These questions fill my head every day, continuing the onslaught of negativity I create for myself and those who surround me and don’t deserve it. I hope this day of revelation for me comes soon because my patience is thinning. Not the patience to wait for this change, but the patience for when that day comes; I will still have a chance and enough faith to accept the change and embrace it. I feel like that day is long coming though and every day it gets harder to put on the mask for everyone around me and look through that mirror and not tear apart its endless lie that it beholds.
Maybe, just maybe, the change will be gradual, and starting today I will become who I want to be and am supposed to be. I doubt it but who knows. But this dying hope reminds me of the oil miracle that Hanukah revolves around, yet I feel like I’m on that 8th day, and my candle is about to go out. 

Reading Response 3 "Blake's The Chimney Sweeper"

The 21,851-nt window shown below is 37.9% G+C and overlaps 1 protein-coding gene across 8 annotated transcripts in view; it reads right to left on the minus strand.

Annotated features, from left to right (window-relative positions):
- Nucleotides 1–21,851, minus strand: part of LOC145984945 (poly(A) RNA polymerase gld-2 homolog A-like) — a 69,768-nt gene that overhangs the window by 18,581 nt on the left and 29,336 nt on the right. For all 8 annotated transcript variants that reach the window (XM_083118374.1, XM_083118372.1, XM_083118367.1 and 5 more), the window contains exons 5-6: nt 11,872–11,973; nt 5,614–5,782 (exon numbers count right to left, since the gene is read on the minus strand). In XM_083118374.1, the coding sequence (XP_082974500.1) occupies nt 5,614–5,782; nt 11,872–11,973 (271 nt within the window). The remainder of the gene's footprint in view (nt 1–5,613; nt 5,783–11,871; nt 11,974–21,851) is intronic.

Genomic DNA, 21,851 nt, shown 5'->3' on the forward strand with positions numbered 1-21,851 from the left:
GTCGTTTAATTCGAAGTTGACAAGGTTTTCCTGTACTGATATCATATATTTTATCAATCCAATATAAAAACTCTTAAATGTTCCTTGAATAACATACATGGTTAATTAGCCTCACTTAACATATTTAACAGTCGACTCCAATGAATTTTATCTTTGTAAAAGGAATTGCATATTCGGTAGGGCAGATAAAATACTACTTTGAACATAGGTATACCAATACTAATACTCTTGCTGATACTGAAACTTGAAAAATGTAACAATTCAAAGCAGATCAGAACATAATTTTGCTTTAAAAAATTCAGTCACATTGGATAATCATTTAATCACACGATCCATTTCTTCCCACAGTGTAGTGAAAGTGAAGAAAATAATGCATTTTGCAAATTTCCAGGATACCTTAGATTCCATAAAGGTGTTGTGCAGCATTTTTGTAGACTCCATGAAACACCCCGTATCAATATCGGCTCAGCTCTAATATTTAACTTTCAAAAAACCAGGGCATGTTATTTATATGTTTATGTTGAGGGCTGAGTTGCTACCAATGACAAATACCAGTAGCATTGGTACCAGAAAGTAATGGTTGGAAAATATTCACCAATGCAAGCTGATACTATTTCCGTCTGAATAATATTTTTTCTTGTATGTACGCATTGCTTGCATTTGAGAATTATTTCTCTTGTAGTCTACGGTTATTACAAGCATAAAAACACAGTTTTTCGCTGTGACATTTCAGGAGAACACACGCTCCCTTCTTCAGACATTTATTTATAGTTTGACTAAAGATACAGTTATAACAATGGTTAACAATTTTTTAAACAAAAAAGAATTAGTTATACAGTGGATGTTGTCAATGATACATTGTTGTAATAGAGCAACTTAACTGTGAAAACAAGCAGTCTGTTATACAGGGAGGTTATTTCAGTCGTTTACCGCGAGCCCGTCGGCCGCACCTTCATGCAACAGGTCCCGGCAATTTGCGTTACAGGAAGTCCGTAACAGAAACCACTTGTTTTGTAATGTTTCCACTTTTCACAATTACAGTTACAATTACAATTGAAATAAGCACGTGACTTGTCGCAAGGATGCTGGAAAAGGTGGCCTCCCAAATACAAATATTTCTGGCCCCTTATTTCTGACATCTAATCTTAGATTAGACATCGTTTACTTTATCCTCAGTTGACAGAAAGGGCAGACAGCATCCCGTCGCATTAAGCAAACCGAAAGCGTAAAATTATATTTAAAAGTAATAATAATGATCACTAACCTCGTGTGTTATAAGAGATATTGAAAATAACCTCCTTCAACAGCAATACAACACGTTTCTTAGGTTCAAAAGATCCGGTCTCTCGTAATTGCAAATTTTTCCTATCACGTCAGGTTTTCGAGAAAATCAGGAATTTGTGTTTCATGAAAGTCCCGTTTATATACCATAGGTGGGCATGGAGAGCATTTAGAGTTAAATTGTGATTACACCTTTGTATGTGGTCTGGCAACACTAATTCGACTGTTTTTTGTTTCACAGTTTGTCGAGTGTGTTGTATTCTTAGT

The article “Blake’s The Chimney Sweeper” by James Harrison explains how Blake’s poem “The Chimney Sweeper” is expressed in a way that makes it seem as though it could have been written by an innocent child. The way Blake writes is an art; it can make the reader feel as though it is completely realistic. According to Harrison this is what Blake wanted. Harrison states that “The meter is, in fact, such that we feel a child might have written the poem, or is at least reciting it. More than anything else, it is skillfully na├»ve of Blake. The way he exploits hymn-like measures in the preceding “Holy Thursday”, co-opting as it were a child to write or speak the poem for him, which convinces us of the authenticity of its innocent, non-ironic point of view.” Harrison explains in his writing that it’s necessary for the readers to believe the point of view Blake is writing from. The authenticity of this poem would be questioned and not taken seriously if written from a different point of view. Harrison stresses this point in his writing. He continuously praises Blake for how the poem is written. Harrison says “The secret of this poem lies in the extraordinary multiplicity of viewpoints and tones of voices. “ This means that the way Blake wrote the characters into the poem gives it more depth. This article helps explain why I chose William Blake for my blog project. The whole point of having a blog on Blake was to try and show the readers that he was a talented writer who knew how to capture an audience. The blog demonstrates how this is done by analyzing different pieces by Blake and figuring out their deeper meaning. Blake had a way of writing that could make it seems as though many different people were speaking in one poem. Harrison understands that and wrote a good article about it.